Dynamic social systems re-allocate rights. Re-allocating rights lets an online social system evolve from an initial state of one administrator with all rights, to a community sharing rights. Rights to an entity can be re-allocated, as follows:
1. Transfer. Irrevocably re-allocates a right to another including the right to allocate that right, e.g. selling a house.
2. Delegate. Re-allocates a right but not its meta-right, so the allocation can be reversed, e.g. renting a house.
3. Include. Includes another in a right so they must jointly agree to exercise it, e.g. couples who jointly own a house must both agree to sell it.
4. Share. Shares a right with another so that both can exercise it as if they owned it exclusively, e.g. couples who severally own a bank account can each take out all the money.
While transfer permanently gives away a right, delegate temporarily gives it away as it can later be taken back. To transfer an edit right necessarily also transfers the meta-right, but one can transfer a meta-right without altering any other rights, e.g. when a landlord sells a rented property to another landlord leaving the tenants in place.
Including another in a right logically divides the right by allocating it to their AND set. For example, if a couple owns a house jointly then both must sign the sale deed to sell it and either party can stop the sale. To include someone else in a right requires the meta-right to allocate, i.e. one must truly own the entity involved. One can also include someone in a meta-right, in which case the ownership can only be revoked if they jointly agree.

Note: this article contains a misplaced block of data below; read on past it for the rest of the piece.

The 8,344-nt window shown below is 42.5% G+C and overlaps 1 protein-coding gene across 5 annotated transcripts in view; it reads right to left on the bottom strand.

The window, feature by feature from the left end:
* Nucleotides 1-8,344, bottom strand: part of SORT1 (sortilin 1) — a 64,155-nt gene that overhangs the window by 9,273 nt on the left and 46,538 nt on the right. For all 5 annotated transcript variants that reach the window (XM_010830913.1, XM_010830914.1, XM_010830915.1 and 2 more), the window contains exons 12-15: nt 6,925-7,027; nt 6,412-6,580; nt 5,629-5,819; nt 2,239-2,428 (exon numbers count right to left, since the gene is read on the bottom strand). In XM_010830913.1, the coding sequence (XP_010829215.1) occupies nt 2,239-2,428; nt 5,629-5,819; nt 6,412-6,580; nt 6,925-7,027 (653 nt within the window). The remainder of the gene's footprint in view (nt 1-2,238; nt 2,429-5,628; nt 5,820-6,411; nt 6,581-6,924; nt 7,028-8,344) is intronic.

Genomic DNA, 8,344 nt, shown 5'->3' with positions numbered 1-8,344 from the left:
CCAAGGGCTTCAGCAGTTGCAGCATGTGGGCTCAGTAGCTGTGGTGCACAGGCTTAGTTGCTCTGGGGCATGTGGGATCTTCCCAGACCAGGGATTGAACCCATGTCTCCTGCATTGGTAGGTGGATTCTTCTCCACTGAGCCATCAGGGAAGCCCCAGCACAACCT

Sharing a right with another logically multiplies the right by allocating it to their OR set. For example, if two people own a bank account severally, either party can take all the money out of it. Again to share a right one needs the meta-right. If a meta-right is owned severally, then any party can revoke the other’s right which is obviously risky.
The above re-allocation logic works for the ownership of an online document as it does for a house or bank account. One can transfer, delegate, include or share rights with different social results, e.g. sharing the edit of an online paper is risky but invites participation while including other authors is safe but makes editing harder, as every change must be approved by every author. Currently most online allocation involves the sharing of view rights.
Delegation. Delegating say the right to edit does not give meta-rights, so by definition the delegatee cannot pass the right on, just as renting an apartment gives no right to sub-let and lending a book does not give the right to on-lend it. The social logic is that if delegatees can delegate, then the original owner is no longer responsible, e.g. if one lends a book to a friend who lends it to a careless other who loses it, who is responsible? The owner has lost their property due to another they may not even know. Just as renting an apartment does not give tenants the right to sub-let or destroy it, so delegating say a forum thread to another does not allow them to delete or re-allocate it, giving the access control rule:
Rule 13. Delegating a simple right does not give the right to delegate that right.